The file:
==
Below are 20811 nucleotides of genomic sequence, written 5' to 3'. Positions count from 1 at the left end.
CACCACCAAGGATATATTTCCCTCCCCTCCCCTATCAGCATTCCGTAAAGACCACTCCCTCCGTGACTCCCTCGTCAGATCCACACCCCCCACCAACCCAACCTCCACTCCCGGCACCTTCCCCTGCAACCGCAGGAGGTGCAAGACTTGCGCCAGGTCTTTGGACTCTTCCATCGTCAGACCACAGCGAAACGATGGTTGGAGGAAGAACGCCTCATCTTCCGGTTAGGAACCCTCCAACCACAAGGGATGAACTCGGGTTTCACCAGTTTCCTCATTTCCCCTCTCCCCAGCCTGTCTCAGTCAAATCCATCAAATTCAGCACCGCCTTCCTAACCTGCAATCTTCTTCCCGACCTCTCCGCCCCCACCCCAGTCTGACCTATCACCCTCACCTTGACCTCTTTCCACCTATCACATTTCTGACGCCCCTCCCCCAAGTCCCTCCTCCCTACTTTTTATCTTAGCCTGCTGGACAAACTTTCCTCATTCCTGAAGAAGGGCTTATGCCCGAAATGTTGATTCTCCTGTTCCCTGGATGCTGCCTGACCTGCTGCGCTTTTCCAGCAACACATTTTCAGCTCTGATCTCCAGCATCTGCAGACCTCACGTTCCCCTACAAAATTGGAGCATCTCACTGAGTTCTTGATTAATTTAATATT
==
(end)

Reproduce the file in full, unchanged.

Below are 20811 nucleotides of genomic sequence, written 5' to 3'. Positions count from 1 at the left end.
CACCACCAAGGATATATTTCCCTCCCCTCCCCTATCAGCATTCCGTAAAGACCACTCCCTCCGTGACTCCCTCGTCAGATCCACACCCCCCACCAACCCAACCTCCACTCCCGGCACCTTCCCCTGCAACCGCAGGAGGTGCAAGACTTGCGCCAGGTCTTTGGACTCTTCCATCGTCAGACCACAGCGAAACGATGGTTGGAGGAAGAACGCCTCATCTTCCGGTTAGGAACCCTCCAACCACAAGGGATGAACTCGGGTTTCACCAGTTTCCTCATTTCCCCTCTCCCCAGCCTGTCTCAGTCAAATCCATCAAATTCAGCACCGCCTTCCTAACCTGCAATCTTCTTCCCGACCTCTCCGCCCCCACCCCAGTCTGACCTATCACCCTCACCTTGACCTCTTTCCACCTATCACATTTCTGACGCCCCTCCCCCAAGTCCCTCCTCCCTACTTTTTATCTTAGCCTGCTGGACAAACTTTCCTCATTCCTGAAGAAGGGCTTATGCCCGAAATGTTGATTCTCCTGTTCCCTGGATGCTGCCTGACCTGCTGCGCTTTTCCAGCAACACATTTTCAGCTCTGATCTCCAGCATCTGCAGACCTCACGTTCCCCTACAAAATTGGAGCATCTCACTGAGTTCTTGATTAATTTAATATT